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Israeli official warns against inciting violence

by The New York Times | June 7, 2021 at 2:00 a.m.

JERUSALEM -- Fears of renewed unrest in Israel heightened over the weekend, leading the country's internal security director to issue a rare public warning about what he called rising levels of incitement after rightist efforts to derail progress toward a new coalition government.

Far-right Jewish activists announced plans for a provocative march through Palestinian neighborhoods of Jerusalem. Adding to the tensions, Israeli police Sunday detained a pair of Palestinian siblings whose activism and media appearances recently drew a wave of international attention to the displacement of Palestinians from east Jerusalem, forming the backdrop to the recent conflict in Gaza.

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The events raised the specter of a new wave of turmoil in Israel and the occupied territories, just days before the Israeli parliament is expected to hold a vote of confidence in a fragile new government whose formation would force Prime Minister Benjamin Netanyahu to leave office after 12 years.

The new coalition is formed from eight ideologically diffuse parties drawn from the far left to the hard right and would include, for the first time in Israeli history, an independent Arab party.

Supporters of the coalition fear that further political turbulence might prompt some of its hard-right members to drop out at the last minute, by fanning concerns among some ultranationalist members about serving with leftists and Arabs. Negotiations to form the coalition nearly collapsed during the recent Gaza conflict for similar reasons.

In recent days, Netanyahu and his right-wing supporters piled pressure on ultranationalist members of the coalition, attempting to persuade them to reverse course by accusing them of betraying the country. Netanyahu's party, Likud, published the private address of a leading coalition lawmaker. And hundreds of right-wing protesters picketed the homes of several wavering coalition members.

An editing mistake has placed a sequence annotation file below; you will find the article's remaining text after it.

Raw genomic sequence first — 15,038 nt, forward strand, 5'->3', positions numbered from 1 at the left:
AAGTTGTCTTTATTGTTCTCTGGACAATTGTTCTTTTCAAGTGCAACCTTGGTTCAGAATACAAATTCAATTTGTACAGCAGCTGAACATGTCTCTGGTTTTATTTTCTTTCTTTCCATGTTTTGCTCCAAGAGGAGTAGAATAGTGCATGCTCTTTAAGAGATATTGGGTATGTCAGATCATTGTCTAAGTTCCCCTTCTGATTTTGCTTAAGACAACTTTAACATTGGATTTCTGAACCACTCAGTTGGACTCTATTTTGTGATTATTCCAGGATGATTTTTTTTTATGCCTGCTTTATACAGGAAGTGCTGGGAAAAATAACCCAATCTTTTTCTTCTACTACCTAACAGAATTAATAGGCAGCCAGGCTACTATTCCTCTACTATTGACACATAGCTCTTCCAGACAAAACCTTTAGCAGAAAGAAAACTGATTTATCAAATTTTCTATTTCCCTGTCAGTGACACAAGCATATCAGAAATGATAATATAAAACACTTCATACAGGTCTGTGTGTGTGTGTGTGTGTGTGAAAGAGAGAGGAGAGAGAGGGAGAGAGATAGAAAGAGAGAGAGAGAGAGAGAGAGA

Some analysts and commentators have compared the atmosphere to the time preceding the assassination of Yitzhak Rabin, the former prime minister who was killed by a Jewish extremist in 1995 after leading peace negotiations with the Palestinians.

Against this background, Nadav Argaman, director of the Shin Bet, Israel's internal security service, made a rare public intervention Saturday night, warning of discourse that is "liable to be interpreted by certain groups or by individuals as one that permits violent and illegal activity that is liable, heaven forbid, to reach mortal injury."

Without specifying any politicians, Argaman added: "It is our duty to come out with a clear and decisive call to stop immediately the inciting and violent discourse. The responsibility for calming spirits and reining in the discourse rests on all of our shoulders."

The police have assigned escorts to four of the seven members of the coalition's main ultranationalist party, Yamina, most recently Sunday morning.

On Sunday, Netanyahu appeared to respond to Argaman at a meeting for Likud lawmakers. He condemned incitement but warned against curbing free speech and lamented provocations against his own family.

"The principle is clear -- incitement and violence will always be out of bounds," Netanyahu said, according to Kann, a state-funded broadcaster. "But freedom of expression is not incitement. It is impossible to treat the words of the right as incitement and the words of the left as freedom of expression."

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